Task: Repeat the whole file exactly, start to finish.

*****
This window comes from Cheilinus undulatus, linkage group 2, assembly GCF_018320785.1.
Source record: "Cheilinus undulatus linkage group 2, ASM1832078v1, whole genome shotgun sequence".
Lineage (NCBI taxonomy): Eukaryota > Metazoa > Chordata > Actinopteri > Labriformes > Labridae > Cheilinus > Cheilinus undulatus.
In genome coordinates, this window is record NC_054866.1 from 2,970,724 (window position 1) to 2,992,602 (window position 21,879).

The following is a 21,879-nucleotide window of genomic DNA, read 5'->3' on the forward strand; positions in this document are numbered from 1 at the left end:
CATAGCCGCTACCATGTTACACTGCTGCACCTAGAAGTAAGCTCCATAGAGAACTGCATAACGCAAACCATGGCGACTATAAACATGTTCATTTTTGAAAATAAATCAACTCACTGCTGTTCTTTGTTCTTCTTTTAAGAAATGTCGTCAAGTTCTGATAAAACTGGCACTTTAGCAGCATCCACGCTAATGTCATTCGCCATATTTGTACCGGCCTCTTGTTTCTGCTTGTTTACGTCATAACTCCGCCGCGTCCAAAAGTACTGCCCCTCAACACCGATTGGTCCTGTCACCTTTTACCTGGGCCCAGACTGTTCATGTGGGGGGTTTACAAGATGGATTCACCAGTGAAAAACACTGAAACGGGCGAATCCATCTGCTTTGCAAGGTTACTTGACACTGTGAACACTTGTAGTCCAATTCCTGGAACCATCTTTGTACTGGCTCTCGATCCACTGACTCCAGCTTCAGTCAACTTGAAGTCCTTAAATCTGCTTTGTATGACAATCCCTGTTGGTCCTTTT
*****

This window comes from Cheilinus undulatus, linkage group 2, assembly GCF_018320785.1.
Source record: "Cheilinus undulatus linkage group 2, ASM1832078v1, whole genome shotgun sequence".
Lineage (NCBI taxonomy): Eukaryota > Metazoa > Chordata > Actinopteri > Labriformes > Labridae > Cheilinus > Cheilinus undulatus.
In genome coordinates, this window is record NC_054866.1 from 2,970,724 (window position 1) to 2,992,602 (window position 21,879).

The following is a 21,879-nucleotide window of genomic DNA, read 5'->3' on the forward strand; positions in this document are numbered from 1 at the left end:
CATAGCCGCTACCATGTTACACTGCTGCACCTAGAAGTAAGCTCCATAGAGAACTGCATAACGCAAACCATGGCGACTATAAACATGTTCATTTTTGAAAATAAATCAACTCACTGCTGTTCTTTGTTCTTCTTTTAAGAAATGTCGTCAAGTTCTGATAAAACTGGCACTTTAGCAGCATCCACGCTAATGTCATTCGCCATATTTGTACCGGCCTCTTGTTTCTGCTTGTTTACGTCATAACTCCGCCGCGTCCAAAAGTACTGCCCCTCAACACCGATTGGTCCTGTCACCTTTTACCTGGGCCCAGACTGTTCATGTGGGGGGTTTACAAGATGGATTCACCAGTGAAAAACACTGAAACGGGCGAATCCATCTGCTTTGCAAGGTTACTTGACACTGTGAACACTTGTAGTCCAATTCCTGGAACCATCTTTGTACTGGCTCTCGATCCACTGACTCCAGCTTCAGTCAACTTGAAGTCCTTAAATCTGCTTTGTATGACAATCCCTGTTGGTCCTTTT